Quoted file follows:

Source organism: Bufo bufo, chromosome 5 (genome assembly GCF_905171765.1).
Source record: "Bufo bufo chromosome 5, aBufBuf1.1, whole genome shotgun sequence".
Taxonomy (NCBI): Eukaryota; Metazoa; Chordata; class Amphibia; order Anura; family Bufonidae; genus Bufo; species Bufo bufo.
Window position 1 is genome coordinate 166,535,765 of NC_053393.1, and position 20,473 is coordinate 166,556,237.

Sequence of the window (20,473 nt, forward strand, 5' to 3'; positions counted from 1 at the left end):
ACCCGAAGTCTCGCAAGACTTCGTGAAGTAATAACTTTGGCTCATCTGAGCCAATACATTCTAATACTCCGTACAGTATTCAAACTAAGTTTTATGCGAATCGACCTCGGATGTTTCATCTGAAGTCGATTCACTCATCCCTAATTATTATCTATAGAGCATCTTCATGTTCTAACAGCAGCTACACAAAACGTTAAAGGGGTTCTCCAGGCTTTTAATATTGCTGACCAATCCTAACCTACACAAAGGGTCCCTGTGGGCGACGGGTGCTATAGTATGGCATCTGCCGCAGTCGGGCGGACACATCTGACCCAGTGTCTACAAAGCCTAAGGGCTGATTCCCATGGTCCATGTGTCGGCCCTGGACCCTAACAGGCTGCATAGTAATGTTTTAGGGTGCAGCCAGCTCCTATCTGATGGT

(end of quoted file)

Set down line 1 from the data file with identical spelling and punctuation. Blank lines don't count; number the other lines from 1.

Source organism: Bufo bufo, chromosome 5 (genome assembly GCF_905171765.1).